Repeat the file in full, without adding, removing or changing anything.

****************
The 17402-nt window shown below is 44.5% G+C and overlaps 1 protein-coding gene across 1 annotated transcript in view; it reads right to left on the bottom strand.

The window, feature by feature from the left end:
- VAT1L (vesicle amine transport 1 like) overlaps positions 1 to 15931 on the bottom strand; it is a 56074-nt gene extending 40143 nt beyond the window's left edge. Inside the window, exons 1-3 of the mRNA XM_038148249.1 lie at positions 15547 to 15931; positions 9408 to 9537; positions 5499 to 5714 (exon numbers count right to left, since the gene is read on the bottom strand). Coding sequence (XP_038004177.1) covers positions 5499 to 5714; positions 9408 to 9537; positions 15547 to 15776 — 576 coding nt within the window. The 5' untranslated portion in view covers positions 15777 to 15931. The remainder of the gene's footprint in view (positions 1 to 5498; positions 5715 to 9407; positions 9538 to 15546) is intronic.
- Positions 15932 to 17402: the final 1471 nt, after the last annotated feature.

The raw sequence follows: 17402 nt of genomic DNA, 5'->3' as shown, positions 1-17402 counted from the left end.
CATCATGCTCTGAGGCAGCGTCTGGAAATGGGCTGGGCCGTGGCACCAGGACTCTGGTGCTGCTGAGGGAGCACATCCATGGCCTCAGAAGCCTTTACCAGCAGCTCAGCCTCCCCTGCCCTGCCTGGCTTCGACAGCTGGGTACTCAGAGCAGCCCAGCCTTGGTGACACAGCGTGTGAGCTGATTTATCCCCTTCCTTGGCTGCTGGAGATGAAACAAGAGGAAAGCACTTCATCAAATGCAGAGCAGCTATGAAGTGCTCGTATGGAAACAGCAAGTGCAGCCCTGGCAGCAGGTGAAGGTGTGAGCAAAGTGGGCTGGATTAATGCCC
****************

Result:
The 17402-nt window shown below is 44.5% G+C and overlaps 1 protein-coding gene across 1 annotated transcript in view; it reads right to left on the bottom strand.

The window, feature by feature from the left end:
- VAT1L (vesicle amine transport 1 like) overlaps positions 1 to 15931 on the bottom strand; it is a 56074-nt gene extending 40143 nt beyond the window's left edge. Inside the window, exons 1-3 of the mRNA XM_038148249.1 lie at positions 15547 to 15931; positions 9408 to 9537; positions 5499 to 5714 (exon numbers count right to left, since the gene is read on the bottom strand). Coding sequence (XP_038004177.1) covers positions 5499 to 5714; positions 9408 to 9537; positions 15547 to 15776 — 576 coding nt within the window. The 5' untranslated portion in view covers positions 15777 to 15931. The remainder of the gene's footprint in view (positions 1 to 5498; positions 5715 to 9407; positions 9538 to 15546) is intronic.
- Positions 15932 to 17402: the final 1471 nt, after the last annotated feature.

The raw sequence follows: 17402 nt of genomic DNA, 5'->3' as shown, positions 1-17402 counted from the left end.
CATCATGCTCTGAGGCAGCGTCTGGAAATGGGCTGGGCCGTGGCACCAGGACTCTGGTGCTGCTGAGGGAGCACATCCATGGCCTCAGAAGCCTTTACCAGCAGCTCAGCCTCCCCTGCCCTGCCTGGCTTCGACAGCTGGGTACTCAGAGCAGCCCAGCCTTGGTGACACAGCGTGTGAGCTGATTTATCCCCTTCCTTGGCTGCTGGAGATGAAACAAGAGGAAAGCACTTCATCAAATGCAGAGCAGCTATGAAGTGCTCGTATGGAAACAGCAAGTGCAGCCCTGGCAGCAGGTGAAGGTGTGAGCAAAGTGGGCTGGATTAATGCCC